• Cpl. Cole Blease Shorter Jr. of the Sumter Police Department becomes the sixth local law enforcement officer to graduate from the FBI National Academy. Shorter is among 100 police officers who will have completed the 12 weeks of intensive training. Other graduates of the academy include Sheriff Byrd Parnell, Lt. H.H. Foxworth, the late Lt. J.B. Godfrey, Assistant Chief of Police L.W. Griffin and E.E. McIntosh, former Sumter chief of police now with the S.C. Probation Department.
• Tommie Watts, who struck out nine, tossed a perfect game as VFW defeated Cromac 1-0 in Sumter Dixie Youth action. Watts faced 18 batters in the regulation six-inning contest. John Sutton, catcher for Watts, got the only two base hits of the game, both singles, and scored the game's lone run.
• Two promotions for its Sumter-area personnel have been announced by Carolina Power and Light Co. Lee McLeod of Sumter will take the post of service representative in Camden, and Elbert Foxworth of Camden will become district service manager in Sumter, according to L.F. Owens Jr., Sumter District manager.
• Thomas Sumter Academy held its first commencement with 23 seniors receiving diplomas. Honor graduates included Linda Haye Elmore, valedictorian; David Milton Winkles Jr., salutatorian; Brenda Victoria Fogle, Samuel Francis Rhodes, Henry Curtis Edens III, Glenn Miller Davis and Charles William Rhodes.
• Taking advantage of five Camden errors, Sumter came from behind to score its second win of the season and carve out a narrow 5-4 victory in an American Legion League IV contest. Three pitchers worked the game for Sumter with Cleve Marsh, who relieved in the seventh, getting credit for the win. Tommy Hall started the contest but was moved to shortstop in the third inning. Billy Ardis followed Hall on the mound and flashed a nifty curve ball until he was relieved in the seventh.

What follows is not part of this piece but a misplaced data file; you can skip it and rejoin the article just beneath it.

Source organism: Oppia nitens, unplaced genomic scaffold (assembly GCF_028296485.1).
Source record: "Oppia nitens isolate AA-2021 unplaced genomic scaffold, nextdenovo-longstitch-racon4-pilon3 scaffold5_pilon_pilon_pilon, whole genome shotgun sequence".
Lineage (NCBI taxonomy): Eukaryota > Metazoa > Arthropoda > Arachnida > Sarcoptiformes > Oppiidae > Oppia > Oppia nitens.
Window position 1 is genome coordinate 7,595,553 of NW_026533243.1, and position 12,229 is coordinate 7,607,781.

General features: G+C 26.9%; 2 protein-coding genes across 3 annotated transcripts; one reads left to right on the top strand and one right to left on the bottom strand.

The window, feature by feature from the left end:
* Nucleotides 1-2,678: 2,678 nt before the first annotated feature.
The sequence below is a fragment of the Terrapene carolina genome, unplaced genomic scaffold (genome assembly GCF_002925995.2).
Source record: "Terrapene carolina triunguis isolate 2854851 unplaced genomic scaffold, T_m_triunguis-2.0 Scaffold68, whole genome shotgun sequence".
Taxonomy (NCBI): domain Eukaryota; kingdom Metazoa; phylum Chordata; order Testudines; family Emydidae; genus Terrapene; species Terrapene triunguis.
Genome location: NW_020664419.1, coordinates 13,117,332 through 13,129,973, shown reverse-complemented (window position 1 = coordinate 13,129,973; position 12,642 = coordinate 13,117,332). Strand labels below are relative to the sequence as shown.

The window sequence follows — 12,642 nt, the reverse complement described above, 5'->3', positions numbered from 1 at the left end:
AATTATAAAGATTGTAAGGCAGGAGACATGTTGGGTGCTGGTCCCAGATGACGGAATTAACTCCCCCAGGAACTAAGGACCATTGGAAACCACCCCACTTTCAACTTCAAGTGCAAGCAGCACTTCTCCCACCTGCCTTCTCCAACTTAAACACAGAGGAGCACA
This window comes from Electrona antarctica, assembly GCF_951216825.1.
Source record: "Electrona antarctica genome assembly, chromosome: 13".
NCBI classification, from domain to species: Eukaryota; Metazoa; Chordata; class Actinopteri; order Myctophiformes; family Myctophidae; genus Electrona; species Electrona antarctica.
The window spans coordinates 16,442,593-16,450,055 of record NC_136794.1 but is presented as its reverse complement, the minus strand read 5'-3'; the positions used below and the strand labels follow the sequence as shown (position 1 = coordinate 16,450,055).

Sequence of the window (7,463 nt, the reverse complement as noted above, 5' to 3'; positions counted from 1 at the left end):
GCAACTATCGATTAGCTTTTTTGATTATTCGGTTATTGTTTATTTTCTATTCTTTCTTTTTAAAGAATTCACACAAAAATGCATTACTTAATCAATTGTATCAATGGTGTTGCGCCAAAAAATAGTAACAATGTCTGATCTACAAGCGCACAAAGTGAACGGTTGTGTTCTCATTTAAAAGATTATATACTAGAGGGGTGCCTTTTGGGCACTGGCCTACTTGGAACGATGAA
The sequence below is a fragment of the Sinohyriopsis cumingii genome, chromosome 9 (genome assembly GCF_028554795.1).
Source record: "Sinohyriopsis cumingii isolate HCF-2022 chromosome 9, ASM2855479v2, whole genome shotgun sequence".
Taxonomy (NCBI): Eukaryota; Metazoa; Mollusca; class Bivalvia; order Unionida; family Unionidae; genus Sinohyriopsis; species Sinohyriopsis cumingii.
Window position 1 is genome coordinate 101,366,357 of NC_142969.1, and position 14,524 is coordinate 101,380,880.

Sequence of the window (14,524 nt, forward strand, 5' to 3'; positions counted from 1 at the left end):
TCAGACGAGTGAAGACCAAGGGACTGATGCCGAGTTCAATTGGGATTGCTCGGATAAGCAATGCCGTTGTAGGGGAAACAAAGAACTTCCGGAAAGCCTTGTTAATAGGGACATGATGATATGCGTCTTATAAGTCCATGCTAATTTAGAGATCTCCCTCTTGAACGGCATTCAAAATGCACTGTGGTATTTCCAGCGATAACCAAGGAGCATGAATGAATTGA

25 YEARS AGO - 1992
March 6 - 11
James R. Burrows, 70, died March 4, at his home. Burrows owned the Triple C Farm in Sumter County, where he grew several crops, but people knew him best for his peanuts. Because he had eight children, Mr. Burrows once said Triple C stood for "crops, cows and children." "He was one of the greatest fellows I've ever known," said Curt Edens of Edens peanut farm in Dalzell.
• March's foyer exhibit, "A Team of Talents," is a display of works by the Sumter Gallery of Art's art school faculty. Art instructors Jan McLeod, Rose Metz, Stan Paskiewicz, Carol Jones White and Mildred M. White will each present two of their works.